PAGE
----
Apple iPhoto (for iPhone) review

Pros

  • Beautiful interface
  • Good editing tools and effects
  • Photo organisation helpers
  • Impressive sharing options
  • Attractive "journal" photo scrapbooks

Cons

  • Limited features compared to some rivals

It will come as no surprise that one of the slickest iPhone photo apps comes from Apple itself. The company's iPhoto app for Mac OS X broke new ground in cool photo app interface features like skimmable gallery thumbnails and organising your pictures in "Events."

You get iPhoto for iPhone and for iPad with a single £2.99 purchase at the iTunes App Store. Of course, you can do a lot more with a tablet's bigger screen size, not to mention the much larger size and input capabilities of a desktop computer, but Apple nevertheless manages to make a lot of what makes iPhoto great available on its smallest screen.

The iOS version of iPhoto even adds a cool sharing feature you don't get on the desktop iPhoto app, the Photo Journals online photo galleries. It also takes advantage of iCloud Photo Streams, an extremely convenient way to get your photos to appear on all your Apple devices – and even on your Windows PC with iCloud installed.

Since it's what Apple calls a "universal" app, iPhoto for iOS works on the iPhone 4 and later, the iPod touch 4th generation and later, and the iPad 2 and onwards.

Interface

Nobody does interfaces as beautifully as Apple. However, occasionally the beauty and slickness of the interface design can actually make it less clear, until you get the hang of things.

iPhoto's remarkable user interface features multi-touch gestures for photo correction, brushes for applying effects onto specific areas of a photo. Some nifty organisation tools include the ability to identify similar photos with a double-tap, as well as to flag, favourite, or remove images. As with any good photo editor, iPhoto offers a simple button that takes you right back to your original image.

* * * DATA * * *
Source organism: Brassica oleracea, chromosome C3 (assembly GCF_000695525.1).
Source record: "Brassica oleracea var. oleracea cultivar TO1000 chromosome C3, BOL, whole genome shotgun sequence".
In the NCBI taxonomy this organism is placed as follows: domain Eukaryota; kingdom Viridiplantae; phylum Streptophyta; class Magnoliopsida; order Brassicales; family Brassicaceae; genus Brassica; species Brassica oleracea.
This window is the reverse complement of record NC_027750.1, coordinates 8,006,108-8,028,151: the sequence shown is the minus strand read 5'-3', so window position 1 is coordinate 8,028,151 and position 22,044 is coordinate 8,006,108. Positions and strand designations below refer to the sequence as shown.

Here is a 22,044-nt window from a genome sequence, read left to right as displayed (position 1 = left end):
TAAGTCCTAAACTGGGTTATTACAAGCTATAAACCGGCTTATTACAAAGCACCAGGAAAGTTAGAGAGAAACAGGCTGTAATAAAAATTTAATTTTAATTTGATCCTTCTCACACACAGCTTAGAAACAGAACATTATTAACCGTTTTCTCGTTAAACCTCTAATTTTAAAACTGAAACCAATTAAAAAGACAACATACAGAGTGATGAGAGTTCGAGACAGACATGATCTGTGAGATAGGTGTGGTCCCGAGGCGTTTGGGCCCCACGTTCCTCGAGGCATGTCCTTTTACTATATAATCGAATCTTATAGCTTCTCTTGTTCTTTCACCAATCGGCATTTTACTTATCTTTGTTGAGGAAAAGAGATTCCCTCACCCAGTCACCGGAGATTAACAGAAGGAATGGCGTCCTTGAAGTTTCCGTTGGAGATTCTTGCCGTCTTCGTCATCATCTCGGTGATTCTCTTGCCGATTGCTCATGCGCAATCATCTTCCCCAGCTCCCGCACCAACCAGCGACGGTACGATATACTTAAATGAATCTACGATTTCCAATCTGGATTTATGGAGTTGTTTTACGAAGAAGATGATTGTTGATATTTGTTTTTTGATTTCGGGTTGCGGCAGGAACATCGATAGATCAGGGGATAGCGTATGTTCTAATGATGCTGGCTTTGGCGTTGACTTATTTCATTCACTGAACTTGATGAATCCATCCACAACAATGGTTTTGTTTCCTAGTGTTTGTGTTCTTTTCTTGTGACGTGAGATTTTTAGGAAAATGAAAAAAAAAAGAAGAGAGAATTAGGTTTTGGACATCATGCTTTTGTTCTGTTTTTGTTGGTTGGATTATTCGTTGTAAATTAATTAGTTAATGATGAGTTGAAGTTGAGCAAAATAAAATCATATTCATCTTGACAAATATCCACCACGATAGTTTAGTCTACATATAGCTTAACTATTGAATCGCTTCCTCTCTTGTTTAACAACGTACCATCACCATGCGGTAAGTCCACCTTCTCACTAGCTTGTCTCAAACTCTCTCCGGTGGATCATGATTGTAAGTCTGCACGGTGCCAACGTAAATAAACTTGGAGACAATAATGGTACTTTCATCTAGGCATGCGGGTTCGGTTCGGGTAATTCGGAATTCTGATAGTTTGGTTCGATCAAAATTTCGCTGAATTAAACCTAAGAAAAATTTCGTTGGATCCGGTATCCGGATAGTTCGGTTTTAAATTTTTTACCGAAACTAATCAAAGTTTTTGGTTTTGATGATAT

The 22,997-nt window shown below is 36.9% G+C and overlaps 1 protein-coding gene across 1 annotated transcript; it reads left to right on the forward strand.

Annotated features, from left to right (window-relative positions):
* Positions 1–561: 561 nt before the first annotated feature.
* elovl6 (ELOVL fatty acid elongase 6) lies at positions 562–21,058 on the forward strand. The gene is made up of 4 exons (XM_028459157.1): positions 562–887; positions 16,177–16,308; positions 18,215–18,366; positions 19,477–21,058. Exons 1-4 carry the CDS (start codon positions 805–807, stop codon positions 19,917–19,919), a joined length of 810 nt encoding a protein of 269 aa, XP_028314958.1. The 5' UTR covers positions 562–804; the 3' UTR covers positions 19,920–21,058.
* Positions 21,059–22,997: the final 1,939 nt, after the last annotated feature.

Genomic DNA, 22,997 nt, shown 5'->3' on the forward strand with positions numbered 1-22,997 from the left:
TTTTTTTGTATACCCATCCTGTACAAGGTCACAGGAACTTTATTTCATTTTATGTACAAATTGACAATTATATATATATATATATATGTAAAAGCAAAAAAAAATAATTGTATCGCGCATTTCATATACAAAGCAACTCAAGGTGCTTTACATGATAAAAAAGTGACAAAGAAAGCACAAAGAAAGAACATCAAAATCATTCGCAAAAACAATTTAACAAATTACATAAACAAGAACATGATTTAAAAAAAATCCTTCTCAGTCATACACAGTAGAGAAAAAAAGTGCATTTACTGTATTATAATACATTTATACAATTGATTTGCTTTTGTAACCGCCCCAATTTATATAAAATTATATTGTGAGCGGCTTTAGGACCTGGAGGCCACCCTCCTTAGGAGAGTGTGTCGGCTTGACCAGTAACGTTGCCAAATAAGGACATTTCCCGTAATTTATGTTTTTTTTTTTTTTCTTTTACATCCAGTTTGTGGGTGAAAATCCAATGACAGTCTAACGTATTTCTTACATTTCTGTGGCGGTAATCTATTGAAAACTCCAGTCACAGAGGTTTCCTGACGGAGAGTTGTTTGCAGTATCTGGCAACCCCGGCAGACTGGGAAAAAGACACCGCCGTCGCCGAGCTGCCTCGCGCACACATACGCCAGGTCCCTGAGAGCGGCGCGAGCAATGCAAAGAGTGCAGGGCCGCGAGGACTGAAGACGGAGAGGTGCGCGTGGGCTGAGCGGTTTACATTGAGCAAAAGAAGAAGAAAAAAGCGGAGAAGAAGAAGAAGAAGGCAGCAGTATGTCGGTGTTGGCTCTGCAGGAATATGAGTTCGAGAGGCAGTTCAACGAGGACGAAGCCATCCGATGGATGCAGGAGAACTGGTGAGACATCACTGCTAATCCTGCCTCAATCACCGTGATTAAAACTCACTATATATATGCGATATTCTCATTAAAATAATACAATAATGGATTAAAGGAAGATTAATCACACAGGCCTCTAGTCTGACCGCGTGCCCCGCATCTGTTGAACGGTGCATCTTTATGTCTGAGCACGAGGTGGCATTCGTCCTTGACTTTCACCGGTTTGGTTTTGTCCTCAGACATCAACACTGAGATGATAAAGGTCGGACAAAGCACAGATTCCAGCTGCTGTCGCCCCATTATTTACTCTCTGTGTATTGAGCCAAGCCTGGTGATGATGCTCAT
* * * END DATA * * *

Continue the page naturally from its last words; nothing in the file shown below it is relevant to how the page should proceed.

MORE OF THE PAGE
The home screen in iPhoto for iPhone looks different from that of the iPad version. Instead of the tablet's tabs, it shows five buttons across the bottom: Albums, Photos, Events, Journals, and Settings. The first shows your standard iPhone photo albums, including Camera Roll and Photo Stream. Tapping Photos displays a thumbnail grid of all the photos on your device, and tapping on any of these opens a full view of the photo, with a filmstrip of the rest in the album sliding along the bottom of the screen – or along the left if you hold the phone in landscape view.

An "i" button shows info for the photo at hand, including any comments on Facebook or Flickr if you've previously shared it there. A Settings option lets you turn on Help overlay tooltips that explain exactly what each button does. One button at the top right lets you quickly view the original image after any amount of edits.

You then tap the Edit button to start working on an individual image. This doesn't change the interface drastically, but just adds different buttons along the bottom, for Auto-Enhance, Rotate, Flag, Favourite, and Tag. But in front of all those there’s a suitcase button – representing your "toolkit" of photo editing tools. These include Crop & Straighten, Exposure, Colour, Brushes, and Effects. I would have preferred to see more than one Auto option, however, with different options separated out for brightness, colour, and so on.